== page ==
Energy and Environmental Sciences
Young scientists from Greece and abroad submitted dozens of research proposals. According to Professor of Energy Physics at the University of Athens and Built Environment international expert, Mattheos Santamouris, 14 research proposals in major scientific categories have been funded.
New trends in: Oceanography, Marine Biology and Marine Sciences: food chain in the marine environment, the invasion of Greek seas by species from warmer regions, the effects of climate change on marine gastropods, the development of floating wetland elements for the control of marine pollution, the management of oil accidents in the marine environment. Wastewater Management: The proposals here focus on the management of wastewater using standard microbial fuel cells. Earth Sciences: Research in the field of rehabilitation of soils using thermal plasma. Atmospheric Physics: Study of the effect of organic aerosols on human health. Biofuel production: Application of microbial electrochemical techniques for the production of biofuels.
Engineering and Technology Sciences
Field coordinator and ELIDEK Scientific Council president, Professor Dionysis Tsichritzis, notes that because engineers in all sectors are widely sought after, especially in large countries like Germany facing shortages, there are only two amongst the approved candidates returning to Greece, one from Copenhagen and one from Cambridge. However, over 20% are women, which is impressive, given the usually small percentage of women engineers. About 25% of the research proposals relate purely to the promotion of technology of all specialties, with a large percentage focusing their interest on specific technology applications.
New trends: 23% in environmental applications, 16% in nanotechnology and new materials, 16% in biotechnology and medical applications, 12% in data and artificial intelligence, 8% in design and fine arts.
Mathematics and Information Sciences
University of Athens Professor Mathematics Vasilis Dougalis and co-ordinator of the group notes that approximately 12% of the 94 research proposals submitted have been proposed for funding, the average age of these scientists is 38 years and have done their PhD studies mainly in Greece. At the moment, 4 of them are post-doctoral students in universities and research centres abroad, while the rest work as postdoctoral researchers in universities and research centres in Greece.
New trends such as Big Data, Social Network Analysis, Neuroscience and Robotics, as well as innovative architectures. In Mathematics, the proposals concern both Theoretical and Applied Math, with emphasis on Some Differential Equations, Stochastic Analysis and Contemporary Geometry.
Kostas Biljaderis, a professor at the Department of Food Science & Technology at the Aristotle University of Thessaloniki and a member of Canadian research institutes, notes that 163 research proposals were submitted and 14 approved for funding in this area, which “covers a wide range of sub-fields, such as the primary crop and livestock sector, catches, agricultural biotechnology, foods and their components etc”.
New Trends in Agricultural Biotechnology: Molecular entomology – insect resistance to insecticides, development of RNA molecule spraying techniques for gene expression control in crop plants, cherry genetic variance analysis, biodiversity and activity of the soil bacterial community and the rhizosphere of abiotic stress resistant plants.
Black holes under the microscope
Kalliopi Dasyra was the “cream of the crop” in ELIDEK’s assessment in the natural sciences; with work behind her at the Paris Observatory, the French Atomic Energy Commission, the Spitzer Science Center at the California Institute of Technology in the USA and the Max Planck Institute for Extraterrestrial Physics in Germany, she is now in Greece and as she explains, her group’s research “focuses on a key issue of modern astrophysics: how galaxies are affected by black holes when they come across matter.”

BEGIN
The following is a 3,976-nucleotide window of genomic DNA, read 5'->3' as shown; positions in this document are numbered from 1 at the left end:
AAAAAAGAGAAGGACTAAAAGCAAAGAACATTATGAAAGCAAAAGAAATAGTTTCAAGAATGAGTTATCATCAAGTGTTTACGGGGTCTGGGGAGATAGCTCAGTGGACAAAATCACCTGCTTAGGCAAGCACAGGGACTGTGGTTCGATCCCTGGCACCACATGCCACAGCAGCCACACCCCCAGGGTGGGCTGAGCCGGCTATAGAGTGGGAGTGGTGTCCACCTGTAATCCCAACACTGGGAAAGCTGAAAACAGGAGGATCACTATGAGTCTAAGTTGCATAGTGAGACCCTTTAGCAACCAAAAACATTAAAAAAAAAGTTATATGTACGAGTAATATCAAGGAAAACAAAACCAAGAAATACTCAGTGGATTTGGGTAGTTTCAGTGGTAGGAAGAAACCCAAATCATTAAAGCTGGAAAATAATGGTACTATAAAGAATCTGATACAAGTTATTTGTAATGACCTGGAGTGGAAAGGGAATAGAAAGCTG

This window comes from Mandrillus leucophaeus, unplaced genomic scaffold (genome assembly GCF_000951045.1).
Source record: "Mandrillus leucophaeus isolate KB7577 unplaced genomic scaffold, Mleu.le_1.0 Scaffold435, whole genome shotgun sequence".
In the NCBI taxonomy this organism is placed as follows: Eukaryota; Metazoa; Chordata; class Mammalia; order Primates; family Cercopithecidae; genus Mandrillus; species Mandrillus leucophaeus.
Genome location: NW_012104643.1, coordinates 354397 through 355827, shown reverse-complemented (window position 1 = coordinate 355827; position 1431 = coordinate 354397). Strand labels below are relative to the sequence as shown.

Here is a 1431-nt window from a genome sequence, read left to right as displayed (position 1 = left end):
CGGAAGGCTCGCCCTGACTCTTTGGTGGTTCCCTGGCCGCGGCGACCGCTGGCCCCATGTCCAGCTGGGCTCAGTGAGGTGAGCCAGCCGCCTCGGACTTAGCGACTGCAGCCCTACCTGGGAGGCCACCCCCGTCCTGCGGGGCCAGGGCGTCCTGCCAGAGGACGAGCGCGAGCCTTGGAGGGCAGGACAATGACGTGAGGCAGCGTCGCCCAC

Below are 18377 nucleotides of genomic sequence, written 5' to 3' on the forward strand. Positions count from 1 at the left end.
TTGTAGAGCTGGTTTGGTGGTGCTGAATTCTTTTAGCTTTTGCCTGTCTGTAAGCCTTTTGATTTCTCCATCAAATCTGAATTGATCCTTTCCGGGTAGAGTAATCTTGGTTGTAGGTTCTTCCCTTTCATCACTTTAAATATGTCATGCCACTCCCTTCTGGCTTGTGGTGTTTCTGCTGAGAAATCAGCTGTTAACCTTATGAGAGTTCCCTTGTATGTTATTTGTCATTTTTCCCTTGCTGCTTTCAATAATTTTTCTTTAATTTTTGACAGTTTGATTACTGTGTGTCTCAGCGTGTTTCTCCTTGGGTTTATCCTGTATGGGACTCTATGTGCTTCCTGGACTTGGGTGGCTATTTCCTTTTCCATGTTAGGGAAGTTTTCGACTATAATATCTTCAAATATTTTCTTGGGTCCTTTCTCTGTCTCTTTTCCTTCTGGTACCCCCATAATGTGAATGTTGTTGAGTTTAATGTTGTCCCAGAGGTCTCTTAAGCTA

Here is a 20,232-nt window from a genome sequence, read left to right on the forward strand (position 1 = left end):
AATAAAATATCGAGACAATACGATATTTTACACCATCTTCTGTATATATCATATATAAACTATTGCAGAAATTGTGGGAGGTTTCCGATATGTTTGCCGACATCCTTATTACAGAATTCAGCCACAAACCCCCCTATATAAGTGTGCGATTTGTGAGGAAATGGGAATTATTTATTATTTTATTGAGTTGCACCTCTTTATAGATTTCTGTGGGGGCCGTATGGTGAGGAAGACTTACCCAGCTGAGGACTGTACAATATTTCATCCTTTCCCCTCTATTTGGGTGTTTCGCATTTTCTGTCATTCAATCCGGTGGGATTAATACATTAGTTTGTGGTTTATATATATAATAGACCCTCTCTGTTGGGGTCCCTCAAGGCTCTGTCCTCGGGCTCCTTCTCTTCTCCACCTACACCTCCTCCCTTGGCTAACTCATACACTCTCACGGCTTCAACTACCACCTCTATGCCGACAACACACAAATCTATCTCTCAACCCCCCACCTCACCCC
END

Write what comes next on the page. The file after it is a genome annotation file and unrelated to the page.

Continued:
During the incident (eg, gas or stars) energy is released, which diffuses and is deposited in middle-space, generating winds. These winds can be impressively powerful, carrying gas masses equal to 100 million times the mass of our Sun at speeds of millions of kilometres per hour. ” “The purpose of our research is to discover such new winds, to study their basic properties (such as the temperature and the rate at which they carry gas) and to understand whether they can change the shape of the galaxies. To this end, we will primarily use data from the largest array of radio telescopes on Earth, the Atacama Large Millimeter Array (ALMA), with auxiliary data from large space missions (eg Hubble, Spitzer, Herschel Space Telescopes)”, she adds.
Artificial skin and new therapies
Dimitris Tzeranis – who has worked next to artificial skin pioneer, professor of polymer science and engineering Ioannis Yannas at MIT – is today in Greece, a research scientist at the Institute of Molecular Biology and Biotechnology at the Foundation for Research and Technology of Crete (FORTH); when crunch time for the big decision came, he chose not to stay in the USA, where he had a job at the University of Berkeley, but to return to Greece.
“I came for two reasons,” he says, “because in Greece there are only few opportunities and I had one, and because I wanted to have a family and for my family to live here.”
He studied Mechanical Engineering, did a Master in Robotics but soon realized his interests were in regenerative medicine and biomedical medicine. His research proposal impressed ELIDEK. It explains that damages to central nervous system tissues (injuries to the head or spinal cord from falls or accidents, strokes) have devastating effects on the lives of thousands of people worldwide.
“There are currently no clinically acceptable treatments and scientifically proven efficacy. The goal of the neuroimplants proposal submitted to ELIDEK is to develop and evaluate new treatments for central nervous system traumatic lesions by combining cutting edge technologies developed at FORTH and MIT to develop therapies that could potentially be transferred to medical use and improve the lives of thousands of people,” he concludes.
*Translated and edited by Magda Hatzopoulos